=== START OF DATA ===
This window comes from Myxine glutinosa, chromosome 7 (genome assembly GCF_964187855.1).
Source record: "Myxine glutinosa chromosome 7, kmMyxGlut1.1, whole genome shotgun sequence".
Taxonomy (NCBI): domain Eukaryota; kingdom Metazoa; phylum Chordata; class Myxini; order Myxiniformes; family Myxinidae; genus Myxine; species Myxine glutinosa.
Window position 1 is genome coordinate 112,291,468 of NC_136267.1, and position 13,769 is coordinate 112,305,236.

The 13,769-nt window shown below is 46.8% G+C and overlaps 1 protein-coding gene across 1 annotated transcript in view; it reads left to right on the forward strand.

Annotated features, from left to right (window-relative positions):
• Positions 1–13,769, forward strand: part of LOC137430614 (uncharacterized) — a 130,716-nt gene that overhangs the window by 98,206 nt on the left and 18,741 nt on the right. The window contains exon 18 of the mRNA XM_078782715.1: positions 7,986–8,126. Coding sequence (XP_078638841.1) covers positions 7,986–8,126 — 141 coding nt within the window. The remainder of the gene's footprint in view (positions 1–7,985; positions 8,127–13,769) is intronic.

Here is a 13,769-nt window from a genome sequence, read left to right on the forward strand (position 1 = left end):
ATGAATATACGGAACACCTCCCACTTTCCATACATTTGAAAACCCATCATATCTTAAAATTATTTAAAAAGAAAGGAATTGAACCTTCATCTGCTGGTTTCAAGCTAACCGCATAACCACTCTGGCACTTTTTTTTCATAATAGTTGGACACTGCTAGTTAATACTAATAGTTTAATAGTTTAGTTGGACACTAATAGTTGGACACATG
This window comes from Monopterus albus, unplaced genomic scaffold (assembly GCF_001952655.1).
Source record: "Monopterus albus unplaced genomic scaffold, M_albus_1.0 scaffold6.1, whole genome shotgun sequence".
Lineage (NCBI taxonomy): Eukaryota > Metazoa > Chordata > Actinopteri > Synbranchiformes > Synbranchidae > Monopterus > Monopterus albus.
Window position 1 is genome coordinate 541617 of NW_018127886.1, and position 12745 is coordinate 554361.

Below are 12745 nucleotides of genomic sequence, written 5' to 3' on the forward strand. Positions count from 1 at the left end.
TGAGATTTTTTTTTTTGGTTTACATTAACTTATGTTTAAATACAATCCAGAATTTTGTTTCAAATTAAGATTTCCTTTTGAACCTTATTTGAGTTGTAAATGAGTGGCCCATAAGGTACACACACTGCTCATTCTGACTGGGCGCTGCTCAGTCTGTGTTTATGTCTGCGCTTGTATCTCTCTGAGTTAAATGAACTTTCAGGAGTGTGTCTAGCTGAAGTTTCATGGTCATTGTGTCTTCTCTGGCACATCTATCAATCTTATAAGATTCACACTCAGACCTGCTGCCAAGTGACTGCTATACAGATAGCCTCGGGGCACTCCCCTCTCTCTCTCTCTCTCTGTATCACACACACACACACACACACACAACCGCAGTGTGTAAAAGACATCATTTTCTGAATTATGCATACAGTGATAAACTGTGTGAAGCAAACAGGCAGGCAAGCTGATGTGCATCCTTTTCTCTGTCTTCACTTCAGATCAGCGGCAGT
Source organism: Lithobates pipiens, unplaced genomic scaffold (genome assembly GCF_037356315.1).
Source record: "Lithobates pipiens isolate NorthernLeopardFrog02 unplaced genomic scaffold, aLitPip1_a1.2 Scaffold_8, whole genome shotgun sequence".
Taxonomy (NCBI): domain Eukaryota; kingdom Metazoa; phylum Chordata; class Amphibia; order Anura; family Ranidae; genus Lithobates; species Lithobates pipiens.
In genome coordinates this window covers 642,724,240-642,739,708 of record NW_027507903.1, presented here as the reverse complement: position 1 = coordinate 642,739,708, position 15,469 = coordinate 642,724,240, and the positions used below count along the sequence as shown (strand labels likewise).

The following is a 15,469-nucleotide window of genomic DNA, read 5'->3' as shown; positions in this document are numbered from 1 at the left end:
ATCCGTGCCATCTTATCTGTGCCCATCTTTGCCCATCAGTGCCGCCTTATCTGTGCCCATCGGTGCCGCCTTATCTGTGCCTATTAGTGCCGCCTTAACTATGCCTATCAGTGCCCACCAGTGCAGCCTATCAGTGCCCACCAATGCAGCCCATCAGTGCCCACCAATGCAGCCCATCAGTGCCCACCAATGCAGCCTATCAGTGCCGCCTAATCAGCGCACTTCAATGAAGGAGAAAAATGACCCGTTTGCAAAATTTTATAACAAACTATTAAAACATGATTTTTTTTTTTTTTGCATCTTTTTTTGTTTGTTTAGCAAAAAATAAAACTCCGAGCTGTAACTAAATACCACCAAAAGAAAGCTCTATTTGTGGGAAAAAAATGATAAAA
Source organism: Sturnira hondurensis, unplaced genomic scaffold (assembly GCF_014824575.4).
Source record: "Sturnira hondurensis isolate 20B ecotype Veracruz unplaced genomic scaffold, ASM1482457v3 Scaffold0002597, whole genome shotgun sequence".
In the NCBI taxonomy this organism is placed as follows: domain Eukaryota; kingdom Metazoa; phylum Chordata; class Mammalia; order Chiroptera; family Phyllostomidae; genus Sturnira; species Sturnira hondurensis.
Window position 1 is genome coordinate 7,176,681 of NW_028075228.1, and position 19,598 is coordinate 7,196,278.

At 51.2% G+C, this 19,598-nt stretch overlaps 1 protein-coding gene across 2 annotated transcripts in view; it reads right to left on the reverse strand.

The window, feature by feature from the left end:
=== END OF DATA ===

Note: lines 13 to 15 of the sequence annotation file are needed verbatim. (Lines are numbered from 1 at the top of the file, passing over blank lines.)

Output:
Window position 1 is genome coordinate 541617 of NW_018127886.1, and position 12745 is coordinate 554361.

Below are 12745 nucleotides of genomic sequence, written 5' to 3' on the forward strand. Positions count from 1 at the left end.
TGAGATTTTTTTTTTTGGTTTACATTAACTTATGTTTAAATACAATCCAGAATTTTGTTTCAAATTAAGATTTCCTTTTGAACCTTATTTGAGTTGTAAATGAGTGGCCCATAAGGTACACACACTGCTCATTCTGACTGGGCGCTGCTCAGTCTGTGTTTATGTCTGCGCTTGTATCTCTCTGAGTTAAATGAACTTTCAGGAGTGTGTCTAGCTGAAGTTTCATGGTCATTGTGTCTTCTCTGGCACATCTATCAATCTTATAAGATTCACACTCAGACCTGCTGCCAAGTGACTGCTATACAGATAGCCTCGGGGCACTCCCCTCTCTCTCTCTCTCTCTGTATCACACACACACACACACACACACAACCGCAGTGTGTAAAAGACATCATTTTCTGAATTATGCATACAGTGATAAACTGTGTGAAGCAAACAGGCAGGCAAGCTGATGTGCATCCTTTTCTCTGTCTTCACTTCAGATCAGCGGCAGT